Took me ages to get around to VOICI LES TEMPS DES ASSASSINS, a major Julien Duvivier film. Not sure why. It’s very good indeed, with Jean Gabin settling into his portly patriarch phase, and Daniele Delorme electrifying as his ex-wife’s daughter who comes into his life, seduces him, and wrecks his relationships.
The closest comparison is with LA BELLE EQUIPE, in which Gabin co-founds a riverside bar identical to the one his mother runs here (a fearsome woman, she decapitates chickens with a bullwhip). Gabin himself runs a successful restaurant in Les Halles — Duvivier artfully intercuts nostalgic footage of the real, long-vanished market, with his own elaborate studio reconstruction, and has a rare time tracking around the restaurant itself. The interiors of the film having been constructed to facilitate the director’s elegant camerawork, we get some great stuff tracking between tables, through doorways, peering around partitions…
LA BELLE EQUIPE shares with this film a slightly undercooked ending (LA BELLE EQUIPE has two, one happy, one sad, the sad one being the original and preferable version, but neither one quite living up to what’s gone before) and also a female spirit of malevolence of the kind the director returned to several times in his career. While Viviane Romance in the 1936 movie is an almost unmotivated force of pure evil, Delorme at least has in her past sufficient trauma to suggest how her character got so warped.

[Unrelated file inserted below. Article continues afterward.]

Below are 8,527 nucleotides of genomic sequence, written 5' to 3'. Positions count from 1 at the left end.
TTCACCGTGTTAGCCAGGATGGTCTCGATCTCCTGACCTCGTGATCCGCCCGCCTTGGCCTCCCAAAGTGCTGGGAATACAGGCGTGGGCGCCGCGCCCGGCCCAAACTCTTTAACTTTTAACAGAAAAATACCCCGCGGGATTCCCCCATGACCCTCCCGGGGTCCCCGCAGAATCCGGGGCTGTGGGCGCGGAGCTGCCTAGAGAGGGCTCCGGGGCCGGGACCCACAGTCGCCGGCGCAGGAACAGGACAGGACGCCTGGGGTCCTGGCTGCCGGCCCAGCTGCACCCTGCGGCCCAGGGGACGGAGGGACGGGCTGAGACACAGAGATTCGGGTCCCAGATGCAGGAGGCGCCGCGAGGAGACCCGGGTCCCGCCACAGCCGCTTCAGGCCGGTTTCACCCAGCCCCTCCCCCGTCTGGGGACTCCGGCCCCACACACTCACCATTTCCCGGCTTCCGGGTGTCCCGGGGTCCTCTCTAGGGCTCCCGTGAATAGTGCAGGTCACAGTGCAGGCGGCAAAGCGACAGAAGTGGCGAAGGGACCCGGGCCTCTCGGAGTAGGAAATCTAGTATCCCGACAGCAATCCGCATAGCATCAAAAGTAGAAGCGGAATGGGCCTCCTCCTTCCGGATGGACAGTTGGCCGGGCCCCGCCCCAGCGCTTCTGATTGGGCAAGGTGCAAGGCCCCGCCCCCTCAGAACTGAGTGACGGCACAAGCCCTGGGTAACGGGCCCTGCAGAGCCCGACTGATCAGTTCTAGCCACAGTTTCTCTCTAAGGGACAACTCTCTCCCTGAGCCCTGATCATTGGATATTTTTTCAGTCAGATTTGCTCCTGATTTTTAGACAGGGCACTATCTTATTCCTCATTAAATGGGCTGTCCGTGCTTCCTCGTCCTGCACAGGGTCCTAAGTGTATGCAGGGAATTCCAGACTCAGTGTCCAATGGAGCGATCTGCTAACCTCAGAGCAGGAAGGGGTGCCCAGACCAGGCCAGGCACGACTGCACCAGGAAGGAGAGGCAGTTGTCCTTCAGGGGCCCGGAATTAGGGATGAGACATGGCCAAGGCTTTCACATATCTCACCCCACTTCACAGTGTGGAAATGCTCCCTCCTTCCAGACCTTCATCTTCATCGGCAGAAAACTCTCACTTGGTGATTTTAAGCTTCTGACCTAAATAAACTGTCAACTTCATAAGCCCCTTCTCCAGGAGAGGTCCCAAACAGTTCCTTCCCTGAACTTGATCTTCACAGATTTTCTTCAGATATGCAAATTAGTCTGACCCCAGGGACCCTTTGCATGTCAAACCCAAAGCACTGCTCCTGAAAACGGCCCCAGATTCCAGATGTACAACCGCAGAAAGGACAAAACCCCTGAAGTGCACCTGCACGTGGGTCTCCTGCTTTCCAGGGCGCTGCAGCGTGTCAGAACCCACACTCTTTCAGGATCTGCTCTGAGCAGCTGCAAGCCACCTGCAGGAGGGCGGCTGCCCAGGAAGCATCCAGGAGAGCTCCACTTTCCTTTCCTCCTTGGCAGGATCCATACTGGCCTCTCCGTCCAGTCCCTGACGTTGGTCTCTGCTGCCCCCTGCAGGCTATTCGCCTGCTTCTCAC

While the earlier film acquired a received-wisdom reading as an allegory for the Popular Front (friends decide to share their good fortune and go into business together; it all falls tragically apart), which Duvivier denied intending, I don’t see any similar political subtext here, except as a premonition of the deepening generation gap. Gabin has a young friend he regards almost as a son, who goes on student demos — Delorme drives them apart and conspires to kill both of them. Fear of women seems to drive the movie, with both Gabin and Delorme’s mothers representing different sorts of destructive possessiveness. But the characters at least have individual psychologies that make sense, and it’s a relief not to have the somewhat insipid “good girl” archetype too — Duvivier’s vamps are much more fun than his virgins. But that’s the case with most filmmakers, isn’t it?
One of Billy Wilder’s rules: “If she’s not a whore, she’s a bore.”
There’s also an English lady customer with a drunken dog called Group Captain.